Lack of land documents keeps half of Bengal farmers out of cash assistance scheme
Around 38 lakh out of a total of 73 lakh farmers in Bengal couldn’t apply for the chief minister’s pet scheme — Krishak Bandhu — apparently because of lack of papers to claim ownership of farmland.
The trend left the top brass of the state government in a spot as it exposed the ambiguity of its direct land purchase policy based on which development projects were planned to bypass acquisition of land.
“It is surprising that less than half of the total farmers in Bengal applied for financial assistance under the scheme announced by the chief minister in December last year. Primary assessment showed that majority of the farmers could not apply for the scheme as they don’t have papers to prove that they own farmland,” said a senior government official.
This happened only because majority of the farmers did not complete the mutation process (change in the title ownership) after inheriting farmland. The government was aware that lack of interest to complete the mutation process is a problem, but the number of applications for the scheme have revealed that the problem is deep-rooted, the official explained.
The state had announced Rs 5,000 per acre annually to farmers under the Krishak Bandhu scheme. They were to receive the amount in two instalments every year.
“About 16 lakh farmers were handed over cheques of the first instalment. Process is on to give cheques to the remaining eligible farmers at the earliest. So far, Rs 315 crore have been disbursed while primary assessment was that the scheme would require about Rs 4,500 crore annually,” said the senior government official.
That half of the farmers lack ownership documents appears to be a cause of concern for the ruling party and the government in Bengal for two primary reasons.
First, Nabanna realised that it would face a tough time to get land for development projects as the less number of applications made it clear that buying plots directly from the farmers for the purpose would not be an easy task.
“As majority of the farmers don’t have papers to claim compensation, they will oppose government’s effort to buy land. As the government decided to arrange land for development schemes only through its direct purchase policy, future of such projects is bleak in Bengal, said an official.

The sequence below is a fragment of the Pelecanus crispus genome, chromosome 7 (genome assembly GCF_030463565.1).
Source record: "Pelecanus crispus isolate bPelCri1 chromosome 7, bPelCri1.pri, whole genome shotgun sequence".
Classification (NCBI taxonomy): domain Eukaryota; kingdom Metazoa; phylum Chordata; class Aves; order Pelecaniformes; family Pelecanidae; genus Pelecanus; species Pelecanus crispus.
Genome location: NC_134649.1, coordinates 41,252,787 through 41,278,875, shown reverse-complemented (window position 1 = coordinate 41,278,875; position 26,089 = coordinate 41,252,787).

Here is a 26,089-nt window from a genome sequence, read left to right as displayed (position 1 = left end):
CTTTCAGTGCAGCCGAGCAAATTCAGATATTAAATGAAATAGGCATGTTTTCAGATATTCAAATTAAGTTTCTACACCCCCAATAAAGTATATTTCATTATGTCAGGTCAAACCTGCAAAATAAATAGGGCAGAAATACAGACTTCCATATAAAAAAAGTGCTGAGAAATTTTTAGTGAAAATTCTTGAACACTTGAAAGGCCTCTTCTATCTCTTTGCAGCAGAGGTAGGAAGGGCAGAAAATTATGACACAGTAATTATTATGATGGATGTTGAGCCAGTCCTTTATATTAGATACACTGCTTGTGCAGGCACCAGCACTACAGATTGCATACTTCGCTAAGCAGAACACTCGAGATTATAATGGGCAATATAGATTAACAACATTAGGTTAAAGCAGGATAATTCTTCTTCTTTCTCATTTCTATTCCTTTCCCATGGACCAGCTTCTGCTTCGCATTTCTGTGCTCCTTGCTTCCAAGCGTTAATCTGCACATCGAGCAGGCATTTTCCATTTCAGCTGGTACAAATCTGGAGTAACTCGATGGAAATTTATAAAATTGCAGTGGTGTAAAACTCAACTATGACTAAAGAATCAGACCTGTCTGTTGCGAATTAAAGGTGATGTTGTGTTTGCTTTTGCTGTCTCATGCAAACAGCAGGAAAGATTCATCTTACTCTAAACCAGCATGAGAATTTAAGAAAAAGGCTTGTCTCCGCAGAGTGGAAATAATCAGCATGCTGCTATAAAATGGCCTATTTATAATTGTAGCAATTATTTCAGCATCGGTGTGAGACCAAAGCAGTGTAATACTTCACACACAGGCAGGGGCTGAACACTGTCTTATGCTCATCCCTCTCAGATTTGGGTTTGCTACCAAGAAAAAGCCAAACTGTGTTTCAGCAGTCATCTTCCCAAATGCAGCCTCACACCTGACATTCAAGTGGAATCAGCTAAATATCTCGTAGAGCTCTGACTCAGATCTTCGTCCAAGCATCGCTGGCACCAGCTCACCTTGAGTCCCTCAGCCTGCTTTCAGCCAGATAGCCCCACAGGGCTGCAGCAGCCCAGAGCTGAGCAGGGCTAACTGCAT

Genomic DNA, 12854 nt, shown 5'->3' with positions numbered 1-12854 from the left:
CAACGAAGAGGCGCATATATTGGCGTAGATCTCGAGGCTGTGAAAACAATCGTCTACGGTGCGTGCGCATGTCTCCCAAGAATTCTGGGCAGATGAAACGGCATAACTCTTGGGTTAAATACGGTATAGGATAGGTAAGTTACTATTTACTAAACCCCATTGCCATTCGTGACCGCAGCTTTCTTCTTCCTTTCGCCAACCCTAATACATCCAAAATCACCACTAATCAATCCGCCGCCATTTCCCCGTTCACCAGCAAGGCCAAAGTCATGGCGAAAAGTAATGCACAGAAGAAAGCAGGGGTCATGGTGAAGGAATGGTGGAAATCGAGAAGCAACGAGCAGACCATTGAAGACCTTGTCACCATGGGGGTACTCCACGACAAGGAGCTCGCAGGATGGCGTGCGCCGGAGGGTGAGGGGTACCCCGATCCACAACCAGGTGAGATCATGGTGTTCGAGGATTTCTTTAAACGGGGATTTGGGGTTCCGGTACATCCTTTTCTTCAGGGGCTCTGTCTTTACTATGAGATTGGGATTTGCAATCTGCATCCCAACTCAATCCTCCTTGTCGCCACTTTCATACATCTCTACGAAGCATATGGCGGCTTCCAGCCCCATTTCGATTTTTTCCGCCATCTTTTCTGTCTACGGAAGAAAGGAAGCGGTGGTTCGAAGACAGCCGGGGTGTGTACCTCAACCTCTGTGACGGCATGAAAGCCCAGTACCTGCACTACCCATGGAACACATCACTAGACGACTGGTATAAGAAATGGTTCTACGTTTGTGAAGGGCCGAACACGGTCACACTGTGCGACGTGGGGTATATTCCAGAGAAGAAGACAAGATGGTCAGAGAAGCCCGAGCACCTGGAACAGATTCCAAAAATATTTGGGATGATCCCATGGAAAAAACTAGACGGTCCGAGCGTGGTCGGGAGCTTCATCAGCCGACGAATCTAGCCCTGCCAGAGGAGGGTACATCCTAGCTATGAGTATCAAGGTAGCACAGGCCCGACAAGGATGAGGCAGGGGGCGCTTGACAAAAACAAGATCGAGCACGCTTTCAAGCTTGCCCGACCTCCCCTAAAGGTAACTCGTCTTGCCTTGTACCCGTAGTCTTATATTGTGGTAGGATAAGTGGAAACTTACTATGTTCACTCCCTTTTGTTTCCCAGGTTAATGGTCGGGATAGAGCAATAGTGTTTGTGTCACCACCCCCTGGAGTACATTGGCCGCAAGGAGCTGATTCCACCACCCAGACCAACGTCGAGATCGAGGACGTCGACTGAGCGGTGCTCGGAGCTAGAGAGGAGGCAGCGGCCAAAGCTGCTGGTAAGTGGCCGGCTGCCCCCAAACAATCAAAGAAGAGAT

“The problem could have been avoided if the state government had been in favour of land acquisition as it allowed the state to deposit the compensation amount in the court in case of a plot that has problem of ownership,” added the official.
A section of the officials said the problem had already started creating problem for the state government.
“The chief minister’s dream project of Rs 4,000 crore — North-South Corridor — has run into a rough weather as the state government has pressed a pause button after farmers refused to sell land to the authorities. It is now clear why the farmers were resisting even after the state government offered much higher price of the land compared to market rate,” said an official.
Sources said the uncertainty over the fate of the project —which was supposed to connect NH6 or Mumbai Road to NH34 in Murshidabad via East Midnapore, Hooghly, East Burdwan and Birbhum — has left the government in an embarrassing situation as the ADB had agreed to grant funds.
“Now, it will be tough for the state to get investment as questions on availability of land have become more pertinent,” said an official.
The lack of applications from the farmers appeared to be a cause of concern for the Trinamul Congress for another reason.
The chief minister wanted to reach out to the farmers, who hold the key of electoral success in rural areas, with the scheme but the number of applicants clearly suggested that the effort night not yield desired results.
“A similar scheme in Telangana had helped K. Chandrasekhar Rao win the Assembly polls last year. It was expected the scheme in Bengal would help Trinamul regain its lost foothold in the rural areas,” said a senior official.
Sources in the land and land reforms department said Mamata Banerjee had realised the problem and that was why the state government had announced to waive fee in case of mutation of inherited agricultural plots about a year ago.
“But the figures clearly suggest that the effort was yet to change the situation at the ground level. The government has to find a solution to get rid of the problem. For example, it can think of making the mutation process uncomplicated to draw farmers to the land offices,” said a bureaucrat.